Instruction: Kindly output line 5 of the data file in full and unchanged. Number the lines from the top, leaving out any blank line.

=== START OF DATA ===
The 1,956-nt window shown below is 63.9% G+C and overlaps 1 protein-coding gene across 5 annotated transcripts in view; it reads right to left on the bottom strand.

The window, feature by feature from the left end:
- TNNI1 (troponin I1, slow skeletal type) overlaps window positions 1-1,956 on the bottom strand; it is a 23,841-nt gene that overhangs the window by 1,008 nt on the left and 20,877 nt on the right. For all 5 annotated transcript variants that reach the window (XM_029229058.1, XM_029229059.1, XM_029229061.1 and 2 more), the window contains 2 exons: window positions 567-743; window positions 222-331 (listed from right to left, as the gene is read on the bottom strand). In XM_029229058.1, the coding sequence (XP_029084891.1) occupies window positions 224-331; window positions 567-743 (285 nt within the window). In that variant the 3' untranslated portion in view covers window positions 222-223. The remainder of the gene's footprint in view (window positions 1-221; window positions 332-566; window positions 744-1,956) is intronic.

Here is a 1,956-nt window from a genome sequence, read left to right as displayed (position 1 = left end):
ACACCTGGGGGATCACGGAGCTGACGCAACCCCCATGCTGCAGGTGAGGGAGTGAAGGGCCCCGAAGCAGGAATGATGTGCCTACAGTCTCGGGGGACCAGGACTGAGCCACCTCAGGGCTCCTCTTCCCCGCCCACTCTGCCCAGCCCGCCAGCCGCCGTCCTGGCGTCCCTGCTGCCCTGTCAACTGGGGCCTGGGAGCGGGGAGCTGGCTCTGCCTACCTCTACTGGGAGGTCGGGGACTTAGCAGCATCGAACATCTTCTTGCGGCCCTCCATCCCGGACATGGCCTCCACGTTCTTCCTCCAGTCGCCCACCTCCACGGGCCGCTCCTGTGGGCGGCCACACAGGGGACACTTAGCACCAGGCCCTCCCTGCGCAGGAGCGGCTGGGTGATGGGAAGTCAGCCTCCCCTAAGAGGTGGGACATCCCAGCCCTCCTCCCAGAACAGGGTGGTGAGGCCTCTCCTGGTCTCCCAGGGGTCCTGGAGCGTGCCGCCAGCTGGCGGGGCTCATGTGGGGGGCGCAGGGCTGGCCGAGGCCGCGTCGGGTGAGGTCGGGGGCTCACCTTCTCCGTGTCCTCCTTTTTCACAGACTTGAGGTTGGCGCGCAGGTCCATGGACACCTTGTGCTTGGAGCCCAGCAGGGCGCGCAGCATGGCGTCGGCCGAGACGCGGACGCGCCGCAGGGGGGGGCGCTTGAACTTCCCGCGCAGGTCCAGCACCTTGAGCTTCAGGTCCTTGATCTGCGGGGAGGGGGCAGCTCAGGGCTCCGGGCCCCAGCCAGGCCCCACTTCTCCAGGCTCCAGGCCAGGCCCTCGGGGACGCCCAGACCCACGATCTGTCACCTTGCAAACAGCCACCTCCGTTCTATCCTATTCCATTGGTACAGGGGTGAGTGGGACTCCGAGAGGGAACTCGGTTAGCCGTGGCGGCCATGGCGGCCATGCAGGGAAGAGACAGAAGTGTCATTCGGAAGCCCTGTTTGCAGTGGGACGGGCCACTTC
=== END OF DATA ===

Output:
ACACCTGGGGGATCACGGAGCTGACGCAACCCCCATGCTGCAGGTGAGGGAGTGAAGGGCCCCGAAGCAGGAATGATGTGCCTACAGTCTCGGGGGACCAGGACTGAGCCACCTCAGGGCTCCTCTTCCCCGCCCACTCTGCCCAGCCCGCCAGCCGCCGTCCTGGCGTCCCTGCTGCCCTGTCAACTGGGGCCTGGGAGCGGGGAGCTGGCTCTGCCTACCTCTACTGGGAGGTCGGGGACTTAGCAGCATCGAACATCTTCTTGCGGCCCTCCATCCCGGACATGGCCTCCACGTTCTTCCTCCAGTCGCCCACCTCCACGGGCCGCTCCTGTGGGCGGCCACACAGGGGACACTTAGCACCAGGCCCTCCCTGCGCAGGAGCGGCTGGGTGATGGGAAGTCAGCCTCCCCTAAGAGGTGGGACATCCCAGCCCTCCTCCCAGAACAGGGTGGTGAGGCCTCTCCTGGTCTCCCAGGGGTCCTGGAGCGTGCCGCCAGCTGGCGGGGCTCATGTGGGGGGCGCAGGGCTGGCCGAGGCCGCGTCGGGTGAGGTCGGGGGCTCACCTTCTCCGTGTCCTCCTTTTTCACAGACTTGAGGTTGGCGCGCAGGTCCATGGACACCTTGTGCTTGGAGCCCAGCAGGGCGCGCAGCATGGCGTCGGCCGAGACGCGGACGCGCCGCAGGGGGGGGCGCTTGAACTTCCCGCGCAGGTCCAGCACCTTGAGCTTCAGGTCCTTGATCTGCGGGGAGGGGGCAGCTCAGGGCTCCGGGCCCCAGCCAGGCCCCACTTCTCCAGGCTCCAGGCCAGGCCCTCGGGGACGCCCAGACCCACGATCTGTCACCTTGCAAACAGCCACCTCCGTTCTATCCTATTCCATTGGTACAGGGGTGAGTGGGACTCCGAGAGGGAACTCGGTTAGCCGTGGCGGCCATGGCGGCCATGCAGGGAAGAGACAGAAGTGTCATTCGGAAGCCCTGTTTGCAGTGGGACGGGCCACTTC